The Heart Goes Last – Margaret Atwood

First of all, this book speaks to my soul. I quote “nothing with a beak can be truly cute”. I hate birds, am terrified of birds and think their beak and eyes and feet are the creepiest things going. Second of all, lets get to this review. I gather this book is set in a not too distant future where the global financial crisis has hit its peak. People are broke and homeless all over the place, looting and fighting for survival. When we meet the two protagonists of the story, Stan and Charmaine, they are living out of their car with Stan jobless and Charmaine working at a dive bar. Life is bleak. Until an opportunity to participate in the Positron Project arises. A social experiment where you live alternate months of comfort in a beautiful home and functioning society and conversely doing time in a prison cell. The offer seems too good to be true for the distressed couple.


Things seem to go well for the couple at the beginning and time passes by quickly. Then actions quickly lead to consequences and the plot takes some different routes. All is not what it seems and Stan and Charmaine are left reeling. The protagonists journey’s through the novel are also very different. Stan appears to start and end the book without much character development. Charmaine on the other hand undergoes  significant changes to her character across the timeline of the book. Atwood creates some unique situations for these characters to overcome and I enjoyed following it all coming together to a neat and tidy ending. I have to say I was surprised at how neatly and happily the ending came together considering the grittiness of the book at times but was quite pleased with it nonetheless.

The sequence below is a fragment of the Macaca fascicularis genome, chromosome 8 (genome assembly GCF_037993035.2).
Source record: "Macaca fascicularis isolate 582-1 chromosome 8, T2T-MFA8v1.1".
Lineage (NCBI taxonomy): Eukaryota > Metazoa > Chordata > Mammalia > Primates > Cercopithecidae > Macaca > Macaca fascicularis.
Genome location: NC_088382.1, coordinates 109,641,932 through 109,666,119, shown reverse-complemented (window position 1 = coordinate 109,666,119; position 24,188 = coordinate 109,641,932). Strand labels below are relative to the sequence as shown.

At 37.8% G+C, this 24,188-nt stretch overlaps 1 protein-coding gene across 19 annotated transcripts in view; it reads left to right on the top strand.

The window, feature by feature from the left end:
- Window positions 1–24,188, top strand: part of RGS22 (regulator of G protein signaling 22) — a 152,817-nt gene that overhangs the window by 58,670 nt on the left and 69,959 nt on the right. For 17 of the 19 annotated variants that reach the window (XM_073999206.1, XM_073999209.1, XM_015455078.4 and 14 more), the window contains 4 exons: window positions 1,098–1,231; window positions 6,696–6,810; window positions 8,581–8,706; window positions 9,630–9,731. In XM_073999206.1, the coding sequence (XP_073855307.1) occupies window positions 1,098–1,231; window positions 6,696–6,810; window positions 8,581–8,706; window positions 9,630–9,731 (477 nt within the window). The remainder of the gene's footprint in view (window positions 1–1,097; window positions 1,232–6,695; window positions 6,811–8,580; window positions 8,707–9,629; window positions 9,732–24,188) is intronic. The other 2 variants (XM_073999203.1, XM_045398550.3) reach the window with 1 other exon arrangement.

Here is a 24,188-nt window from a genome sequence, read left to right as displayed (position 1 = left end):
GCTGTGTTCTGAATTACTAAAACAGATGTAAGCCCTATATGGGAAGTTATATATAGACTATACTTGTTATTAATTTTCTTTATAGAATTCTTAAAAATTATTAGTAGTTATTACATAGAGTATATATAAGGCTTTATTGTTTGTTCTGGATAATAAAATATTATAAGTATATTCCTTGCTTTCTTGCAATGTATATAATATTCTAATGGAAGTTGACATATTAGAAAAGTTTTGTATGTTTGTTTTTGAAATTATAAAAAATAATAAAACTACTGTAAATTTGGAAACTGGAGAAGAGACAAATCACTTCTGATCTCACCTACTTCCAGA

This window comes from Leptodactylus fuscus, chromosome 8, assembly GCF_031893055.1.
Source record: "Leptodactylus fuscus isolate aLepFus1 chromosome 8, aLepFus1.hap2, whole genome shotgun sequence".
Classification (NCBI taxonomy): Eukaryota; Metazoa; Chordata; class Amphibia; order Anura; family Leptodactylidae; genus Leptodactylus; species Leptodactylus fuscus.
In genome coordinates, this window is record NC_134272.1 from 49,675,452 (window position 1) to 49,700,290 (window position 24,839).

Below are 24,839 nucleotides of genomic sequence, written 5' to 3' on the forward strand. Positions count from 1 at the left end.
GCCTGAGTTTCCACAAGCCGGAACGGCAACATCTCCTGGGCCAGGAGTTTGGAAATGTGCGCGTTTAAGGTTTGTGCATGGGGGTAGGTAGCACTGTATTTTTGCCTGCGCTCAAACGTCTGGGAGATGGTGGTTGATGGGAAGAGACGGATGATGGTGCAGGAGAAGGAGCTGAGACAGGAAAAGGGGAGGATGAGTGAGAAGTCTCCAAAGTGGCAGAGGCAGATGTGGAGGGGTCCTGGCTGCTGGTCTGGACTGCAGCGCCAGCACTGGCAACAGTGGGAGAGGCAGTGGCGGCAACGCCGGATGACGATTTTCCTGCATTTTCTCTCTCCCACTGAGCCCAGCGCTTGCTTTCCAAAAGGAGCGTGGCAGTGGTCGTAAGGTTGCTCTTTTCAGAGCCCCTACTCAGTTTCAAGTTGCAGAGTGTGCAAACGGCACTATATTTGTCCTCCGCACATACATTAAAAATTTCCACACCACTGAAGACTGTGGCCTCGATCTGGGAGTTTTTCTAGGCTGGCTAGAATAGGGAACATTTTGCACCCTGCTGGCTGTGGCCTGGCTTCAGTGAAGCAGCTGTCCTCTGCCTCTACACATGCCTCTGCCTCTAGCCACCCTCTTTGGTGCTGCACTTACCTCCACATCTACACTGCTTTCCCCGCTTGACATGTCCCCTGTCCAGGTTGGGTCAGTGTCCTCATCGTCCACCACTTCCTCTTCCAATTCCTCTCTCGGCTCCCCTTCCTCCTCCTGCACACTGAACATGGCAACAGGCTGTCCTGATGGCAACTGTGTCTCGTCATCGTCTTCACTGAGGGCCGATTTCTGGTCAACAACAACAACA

This was my first foray into Atwood’s novels and I was quickly hooked. Coming from a psychology background I love books that focus on social experiments and how quickly humans can adapt to situations to survive, doing things the would never have imagined to stay alive. This book has many twists and turns with surprises along the way, which I thoroughly enjoyed. I give this book three perfect Positron houses and look forward to trying more of Atwood’s highly acclaimed novels.



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